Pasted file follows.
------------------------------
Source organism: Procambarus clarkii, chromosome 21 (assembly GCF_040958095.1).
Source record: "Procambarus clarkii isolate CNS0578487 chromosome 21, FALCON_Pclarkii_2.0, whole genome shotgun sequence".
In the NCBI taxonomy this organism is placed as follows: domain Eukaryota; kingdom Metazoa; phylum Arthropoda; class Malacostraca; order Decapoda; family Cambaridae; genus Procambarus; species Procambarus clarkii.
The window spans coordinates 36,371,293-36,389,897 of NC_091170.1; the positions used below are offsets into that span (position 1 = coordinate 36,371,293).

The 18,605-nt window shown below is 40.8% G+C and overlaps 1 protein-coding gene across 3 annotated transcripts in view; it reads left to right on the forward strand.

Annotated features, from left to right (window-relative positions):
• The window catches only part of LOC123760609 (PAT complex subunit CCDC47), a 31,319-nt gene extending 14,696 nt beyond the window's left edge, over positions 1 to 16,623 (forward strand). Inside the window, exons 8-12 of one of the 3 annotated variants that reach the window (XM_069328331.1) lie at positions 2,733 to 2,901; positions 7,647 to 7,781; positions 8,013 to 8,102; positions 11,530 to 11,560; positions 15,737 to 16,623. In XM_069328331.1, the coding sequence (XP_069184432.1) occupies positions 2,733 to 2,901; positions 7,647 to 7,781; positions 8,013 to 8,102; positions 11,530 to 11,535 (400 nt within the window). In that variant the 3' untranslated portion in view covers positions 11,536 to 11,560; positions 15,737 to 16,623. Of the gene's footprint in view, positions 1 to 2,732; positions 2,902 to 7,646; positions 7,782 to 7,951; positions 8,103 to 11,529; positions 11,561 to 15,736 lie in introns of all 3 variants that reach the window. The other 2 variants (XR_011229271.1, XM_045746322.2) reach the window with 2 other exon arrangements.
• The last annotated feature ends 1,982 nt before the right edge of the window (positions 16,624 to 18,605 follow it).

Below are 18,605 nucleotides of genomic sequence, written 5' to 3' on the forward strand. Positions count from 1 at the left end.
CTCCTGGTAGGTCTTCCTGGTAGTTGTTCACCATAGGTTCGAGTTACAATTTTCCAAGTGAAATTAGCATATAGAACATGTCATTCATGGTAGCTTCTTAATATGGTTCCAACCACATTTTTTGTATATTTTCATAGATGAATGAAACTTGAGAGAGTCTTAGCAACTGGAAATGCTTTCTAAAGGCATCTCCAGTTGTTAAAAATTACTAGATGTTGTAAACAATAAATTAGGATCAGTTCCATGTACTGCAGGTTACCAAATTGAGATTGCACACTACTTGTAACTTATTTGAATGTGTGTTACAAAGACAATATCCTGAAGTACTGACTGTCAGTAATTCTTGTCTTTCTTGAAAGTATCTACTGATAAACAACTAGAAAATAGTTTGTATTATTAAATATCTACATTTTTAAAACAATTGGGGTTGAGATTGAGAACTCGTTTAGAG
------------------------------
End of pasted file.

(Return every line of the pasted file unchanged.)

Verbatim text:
Source organism: Procambarus clarkii, chromosome 21 (assembly GCF_040958095.1).
Source record: "Procambarus clarkii isolate CNS0578487 chromosome 21, FALCON_Pclarkii_2.0, whole genome shotgun sequence".
In the NCBI taxonomy this organism is placed as follows: domain Eukaryota; kingdom Metazoa; phylum Arthropoda; class Malacostraca; order Decapoda; family Cambaridae; genus Procambarus; species Procambarus clarkii.
The window spans coordinates 36,371,293-36,389,897 of NC_091170.1; the positions used below are offsets into that span (position 1 = coordinate 36,371,293).

The 18,605-nt window shown below is 40.8% G+C and overlaps 1 protein-coding gene across 3 annotated transcripts in view; it reads left to right on the forward strand.

Annotated features, from left to right (window-relative positions):
• The window catches only part of LOC123760609 (PAT complex subunit CCDC47), a 31,319-nt gene extending 14,696 nt beyond the window's left edge, over positions 1 to 16,623 (forward strand). Inside the window, exons 8-12 of one of the 3 annotated variants that reach the window (XM_069328331.1) lie at positions 2,733 to 2,901; positions 7,647 to 7,781; positions 8,013 to 8,102; positions 11,530 to 11,560; positions 15,737 to 16,623. In XM_069328331.1, the coding sequence (XP_069184432.1) occupies positions 2,733 to 2,901; positions 7,647 to 7,781; positions 8,013 to 8,102; positions 11,530 to 11,535 (400 nt within the window). In that variant the 3' untranslated portion in view covers positions 11,536 to 11,560; positions 15,737 to 16,623. Of the gene's footprint in view, positions 1 to 2,732; positions 2,902 to 7,646; positions 7,782 to 7,951; positions 8,103 to 11,529; positions 11,561 to 15,736 lie in introns of all 3 variants that reach the window. The other 2 variants (XR_011229271.1, XM_045746322.2) reach the window with 2 other exon arrangements.
• The last annotated feature ends 1,982 nt before the right edge of the window (positions 16,624 to 18,605 follow it).

Below are 18,605 nucleotides of genomic sequence, written 5' to 3' on the forward strand. Positions count from 1 at the left end.
CTCCTGGTAGGTCTTCCTGGTAGTTGTTCACCATAGGTTCGAGTTACAATTTTCCAAGTGAAATTAGCATATAGAACATGTCATTCATGGTAGCTTCTTAATATGGTTCCAACCACATTTTTTGTATATTTTCATAGATGAATGAAACTTGAGAGAGTCTTAGCAACTGGAAATGCTTTCTAAAGGCATCTCCAGTTGTTAAAAATTACTAGATGTTGTAAACAATAAATTAGGATCAGTTCCATGTACTGCAGGTTACCAAATTGAGATTGCACACTACTTGTAACTTATTTGAATGTGTGTTACAAAGACAATATCCTGAAGTACTGACTGTCAGTAATTCTTGTCTTTCTTGAAAGTATCTACTGATAAACAACTAGAAAATAGTTTGTATTATTAAATATCTACATTTTTAAAACAATTGGGGTTGAGATTGAGAACTCGTTTAGAG